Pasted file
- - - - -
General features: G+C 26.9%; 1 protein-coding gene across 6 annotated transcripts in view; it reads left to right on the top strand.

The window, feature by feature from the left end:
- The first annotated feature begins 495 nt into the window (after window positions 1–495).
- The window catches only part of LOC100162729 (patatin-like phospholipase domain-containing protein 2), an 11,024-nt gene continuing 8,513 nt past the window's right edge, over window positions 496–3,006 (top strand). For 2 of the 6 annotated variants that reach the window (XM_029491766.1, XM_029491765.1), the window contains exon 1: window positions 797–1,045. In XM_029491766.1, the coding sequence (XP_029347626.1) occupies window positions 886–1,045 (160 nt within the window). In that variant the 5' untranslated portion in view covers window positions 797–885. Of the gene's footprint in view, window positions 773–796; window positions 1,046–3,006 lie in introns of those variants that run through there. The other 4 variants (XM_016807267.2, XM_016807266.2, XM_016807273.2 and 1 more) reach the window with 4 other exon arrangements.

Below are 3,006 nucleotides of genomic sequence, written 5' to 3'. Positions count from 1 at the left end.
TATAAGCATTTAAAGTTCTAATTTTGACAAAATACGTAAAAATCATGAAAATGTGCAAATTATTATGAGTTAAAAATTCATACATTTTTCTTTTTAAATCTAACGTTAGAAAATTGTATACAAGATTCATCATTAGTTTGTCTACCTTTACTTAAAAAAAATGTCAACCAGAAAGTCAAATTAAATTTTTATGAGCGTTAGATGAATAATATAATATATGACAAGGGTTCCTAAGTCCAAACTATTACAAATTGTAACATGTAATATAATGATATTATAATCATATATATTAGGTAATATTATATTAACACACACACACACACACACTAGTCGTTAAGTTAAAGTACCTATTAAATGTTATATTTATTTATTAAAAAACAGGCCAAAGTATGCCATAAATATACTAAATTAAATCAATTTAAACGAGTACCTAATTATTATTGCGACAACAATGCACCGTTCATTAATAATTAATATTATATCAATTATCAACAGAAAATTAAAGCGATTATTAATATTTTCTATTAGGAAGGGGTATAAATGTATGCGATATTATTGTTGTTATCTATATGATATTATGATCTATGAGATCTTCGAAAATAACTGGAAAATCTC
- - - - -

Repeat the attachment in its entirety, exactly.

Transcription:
General features: G+C 26.9%; 1 protein-coding gene across 6 annotated transcripts in view; it reads left to right on the top strand.

The window, feature by feature from the left end:
- The first annotated feature begins 495 nt into the window (after window positions 1–495).
- The window catches only part of LOC100162729 (patatin-like phospholipase domain-containing protein 2), an 11,024-nt gene continuing 8,513 nt past the window's right edge, over window positions 496–3,006 (top strand). For 2 of the 6 annotated variants that reach the window (XM_029491766.1, XM_029491765.1), the window contains exon 1: window positions 797–1,045. In XM_029491766.1, the coding sequence (XP_029347626.1) occupies window positions 886–1,045 (160 nt within the window). In that variant the 5' untranslated portion in view covers window positions 797–885. Of the gene's footprint in view, window positions 773–796; window positions 1,046–3,006 lie in introns of those variants that run through there. The other 4 variants (XM_016807267.2, XM_016807266.2, XM_016807273.2 and 1 more) reach the window with 4 other exon arrangements.

Below are 3,006 nucleotides of genomic sequence, written 5' to 3'. Positions count from 1 at the left end.
TATAAGCATTTAAAGTTCTAATTTTGACAAAATACGTAAAAATCATGAAAATGTGCAAATTATTATGAGTTAAAAATTCATACATTTTTCTTTTTAAATCTAACGTTAGAAAATTGTATACAAGATTCATCATTAGTTTGTCTACCTTTACTTAAAAAAAATGTCAACCAGAAAGTCAAATTAAATTTTTATGAGCGTTAGATGAATAATATAATATATGACAAGGGTTCCTAAGTCCAAACTATTACAAATTGTAACATGTAATATAATGATATTATAATCATATATATTAGGTAATATTATATTAACACACACACACACACACACTAGTCGTTAAGTTAAAGTACCTATTAAATGTTATATTTATTTATTAAAAAACAGGCCAAAGTATGCCATAAATATACTAAATTAAATCAATTTAAACGAGTACCTAATTATTATTGCGACAACAATGCACCGTTCATTAATAATTAATATTATATCAATTATCAACAGAAAATTAAAGCGATTATTAATATTTTCTATTAGGAAGGGGTATAAATGTATGCGATATTATTGTTGTTATCTATATGATATTATGATCTATGAGATCTTCGAAAATAACTGGAAAATCTC